PHOTOS: City unveils Walker Park Historical Mural sign

Mayor Lioneld Jordan points to a photo on a newly installed informational sign near the Walker Park Historical Mural in South Fayetteville.

Todd Gill, Fayetteville Flyer

Chances are, you’ve seen the brightly colored mural covering the outer walls of the handball court at Walker Park in South Fayetteville. Not too many folks know its history, though. Or, rather, the history it depicts.

A recently completed project could change that.

City officials today unveiled an informational sign that illustrates and describes the events and people represented in the Walker Park Historical Mural located at the south end of Walker Park, along the park’s outer trail.

Mural sign

JoAnn and Hank Kaminsky

East wall

North wall

West wall

The mural portrays the life and times of South Fayetteville dating back to the early 1800s. Represented in the paintings are over 30 people, places and events that reflect the diverse history of the South Fayetteville community including Roberta Fulbright, Archibald Yell, The Black Diamond Serenaders, Johnson’s Store, Tilly Willy Bridge and the Walker Skateboard Park.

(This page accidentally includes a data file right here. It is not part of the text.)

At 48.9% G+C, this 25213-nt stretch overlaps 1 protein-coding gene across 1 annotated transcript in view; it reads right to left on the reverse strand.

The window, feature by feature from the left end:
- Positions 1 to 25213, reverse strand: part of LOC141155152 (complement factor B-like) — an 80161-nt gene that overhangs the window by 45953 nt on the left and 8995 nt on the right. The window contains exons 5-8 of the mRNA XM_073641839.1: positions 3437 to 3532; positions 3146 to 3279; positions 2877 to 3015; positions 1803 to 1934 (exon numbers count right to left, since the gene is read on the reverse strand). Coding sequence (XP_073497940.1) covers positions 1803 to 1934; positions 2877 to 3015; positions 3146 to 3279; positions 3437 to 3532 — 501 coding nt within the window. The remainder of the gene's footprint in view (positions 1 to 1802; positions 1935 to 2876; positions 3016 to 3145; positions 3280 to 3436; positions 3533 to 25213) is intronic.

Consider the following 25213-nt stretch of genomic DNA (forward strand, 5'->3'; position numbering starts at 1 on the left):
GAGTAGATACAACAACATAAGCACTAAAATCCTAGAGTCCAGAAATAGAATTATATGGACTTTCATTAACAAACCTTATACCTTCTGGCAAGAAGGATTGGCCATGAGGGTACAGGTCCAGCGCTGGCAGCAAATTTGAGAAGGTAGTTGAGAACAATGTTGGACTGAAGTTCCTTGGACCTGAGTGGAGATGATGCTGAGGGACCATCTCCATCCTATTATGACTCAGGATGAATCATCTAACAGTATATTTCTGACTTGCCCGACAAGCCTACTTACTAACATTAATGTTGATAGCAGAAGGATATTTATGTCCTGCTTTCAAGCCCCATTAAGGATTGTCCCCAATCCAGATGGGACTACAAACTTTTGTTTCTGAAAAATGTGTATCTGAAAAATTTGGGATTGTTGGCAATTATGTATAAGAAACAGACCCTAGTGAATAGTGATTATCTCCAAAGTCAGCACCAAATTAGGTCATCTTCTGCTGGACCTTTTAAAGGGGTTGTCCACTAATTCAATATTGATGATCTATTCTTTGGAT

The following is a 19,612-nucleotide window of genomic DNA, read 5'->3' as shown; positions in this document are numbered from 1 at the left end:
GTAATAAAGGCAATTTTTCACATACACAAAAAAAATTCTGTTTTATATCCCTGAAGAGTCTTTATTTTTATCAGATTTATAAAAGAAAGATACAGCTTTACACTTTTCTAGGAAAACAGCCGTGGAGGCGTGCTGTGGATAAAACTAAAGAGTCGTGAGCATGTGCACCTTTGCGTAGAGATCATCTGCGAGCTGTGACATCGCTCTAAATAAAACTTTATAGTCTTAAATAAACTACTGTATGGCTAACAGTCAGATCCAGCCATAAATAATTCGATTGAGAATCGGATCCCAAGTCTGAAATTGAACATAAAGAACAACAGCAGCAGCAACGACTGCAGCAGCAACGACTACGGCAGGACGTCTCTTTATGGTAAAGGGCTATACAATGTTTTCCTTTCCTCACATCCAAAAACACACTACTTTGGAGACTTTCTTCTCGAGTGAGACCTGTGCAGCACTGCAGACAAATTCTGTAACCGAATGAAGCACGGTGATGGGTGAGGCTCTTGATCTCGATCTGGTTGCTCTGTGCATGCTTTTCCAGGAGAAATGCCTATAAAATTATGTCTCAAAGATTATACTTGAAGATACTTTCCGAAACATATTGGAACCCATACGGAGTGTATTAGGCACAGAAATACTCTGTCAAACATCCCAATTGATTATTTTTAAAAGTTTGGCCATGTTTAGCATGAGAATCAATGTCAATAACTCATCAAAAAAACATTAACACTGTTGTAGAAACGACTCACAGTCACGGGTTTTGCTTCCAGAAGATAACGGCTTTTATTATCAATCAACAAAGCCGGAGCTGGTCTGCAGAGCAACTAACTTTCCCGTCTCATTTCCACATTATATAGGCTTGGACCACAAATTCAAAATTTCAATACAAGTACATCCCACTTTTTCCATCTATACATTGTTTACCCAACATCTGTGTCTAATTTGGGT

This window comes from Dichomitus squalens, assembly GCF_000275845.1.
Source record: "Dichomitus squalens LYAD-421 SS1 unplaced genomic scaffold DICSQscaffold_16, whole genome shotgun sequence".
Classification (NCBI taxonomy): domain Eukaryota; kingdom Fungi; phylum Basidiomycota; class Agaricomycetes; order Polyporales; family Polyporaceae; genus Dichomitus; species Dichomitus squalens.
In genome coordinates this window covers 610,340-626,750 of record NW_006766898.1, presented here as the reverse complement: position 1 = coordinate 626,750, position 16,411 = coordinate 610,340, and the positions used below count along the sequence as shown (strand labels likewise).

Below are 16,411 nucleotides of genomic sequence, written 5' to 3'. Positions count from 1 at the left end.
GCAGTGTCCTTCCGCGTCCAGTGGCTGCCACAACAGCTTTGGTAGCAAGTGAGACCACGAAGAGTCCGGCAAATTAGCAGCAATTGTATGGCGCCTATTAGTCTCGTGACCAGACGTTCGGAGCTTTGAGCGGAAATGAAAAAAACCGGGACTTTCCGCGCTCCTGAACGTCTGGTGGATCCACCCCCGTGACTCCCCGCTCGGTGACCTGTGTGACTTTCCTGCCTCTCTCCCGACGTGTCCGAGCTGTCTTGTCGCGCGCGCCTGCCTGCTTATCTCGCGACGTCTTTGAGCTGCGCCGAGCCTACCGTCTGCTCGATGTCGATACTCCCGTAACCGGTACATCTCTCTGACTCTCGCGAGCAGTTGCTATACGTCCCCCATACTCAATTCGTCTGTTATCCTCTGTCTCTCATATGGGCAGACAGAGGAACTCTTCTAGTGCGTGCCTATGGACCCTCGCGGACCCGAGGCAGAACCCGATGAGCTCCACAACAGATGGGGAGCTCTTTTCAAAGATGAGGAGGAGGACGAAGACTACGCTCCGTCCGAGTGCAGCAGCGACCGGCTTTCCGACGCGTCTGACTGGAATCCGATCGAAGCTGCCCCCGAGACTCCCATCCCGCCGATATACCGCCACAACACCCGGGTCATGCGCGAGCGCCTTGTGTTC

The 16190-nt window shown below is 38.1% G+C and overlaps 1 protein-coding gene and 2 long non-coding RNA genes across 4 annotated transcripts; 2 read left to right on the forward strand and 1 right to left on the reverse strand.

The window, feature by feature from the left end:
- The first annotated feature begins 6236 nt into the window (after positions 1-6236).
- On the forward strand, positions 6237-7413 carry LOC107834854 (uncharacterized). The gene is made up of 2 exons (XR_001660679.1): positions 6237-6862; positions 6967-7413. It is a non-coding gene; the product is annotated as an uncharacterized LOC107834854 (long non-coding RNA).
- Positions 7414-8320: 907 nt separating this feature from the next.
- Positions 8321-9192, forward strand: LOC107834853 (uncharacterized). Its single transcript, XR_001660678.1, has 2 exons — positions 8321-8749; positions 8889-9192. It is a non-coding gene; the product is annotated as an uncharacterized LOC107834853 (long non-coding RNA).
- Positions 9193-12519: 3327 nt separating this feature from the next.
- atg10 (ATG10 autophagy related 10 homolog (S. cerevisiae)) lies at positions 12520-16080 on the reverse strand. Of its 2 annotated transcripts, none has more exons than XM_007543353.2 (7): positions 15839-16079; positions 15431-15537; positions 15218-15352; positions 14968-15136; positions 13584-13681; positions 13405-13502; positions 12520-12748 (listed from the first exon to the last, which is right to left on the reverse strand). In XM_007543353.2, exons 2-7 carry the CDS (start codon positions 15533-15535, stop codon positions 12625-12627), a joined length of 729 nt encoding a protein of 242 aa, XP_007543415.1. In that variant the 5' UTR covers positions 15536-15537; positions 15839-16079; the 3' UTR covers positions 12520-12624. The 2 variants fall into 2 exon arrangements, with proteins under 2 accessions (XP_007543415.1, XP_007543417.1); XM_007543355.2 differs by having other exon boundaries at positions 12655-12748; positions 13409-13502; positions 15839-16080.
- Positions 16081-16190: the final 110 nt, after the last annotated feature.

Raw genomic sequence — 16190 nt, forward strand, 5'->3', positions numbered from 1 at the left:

“I look at this mural and I still feel what Fayetteville was like when many of these people that are no longer with us were here,” said project coordinator Lisa Netherland at a ribbon-cutting ceremony held Tuesday afternoon. “It’s so important that people know a little bit about our history and it’s really cool that it’s captured here.”

The mural work was facilitated by Artist in Education artist JoAnn Kaminsky with assistance from Eugene Sargent. Students from School-Within-A-School at Fayetteville High researched, documented and designed the mural based on stories and suggestions from folks at the Fayetteville Senior Activity and Wellness Center.

“I’m happy to see that this sign shows something about the process because it was an amazing process,” Kaminsky said. “We collected data, drew impressions of the stories, and rearranged them before we designed it.”

The painting was done by students at Fayetteville High and Jefferson Elementary and others including anyone who walked by and picked up a brush.

If you were walking through the park, you got to come and paint on the mural if you wanted to,” said Kaminsky.

The project was completed in the fall of 2005 after three years of work.

A PDF document with information about each of the stories depicted on the mural is available on the city’s website.

Download the Walker Park Mural PDF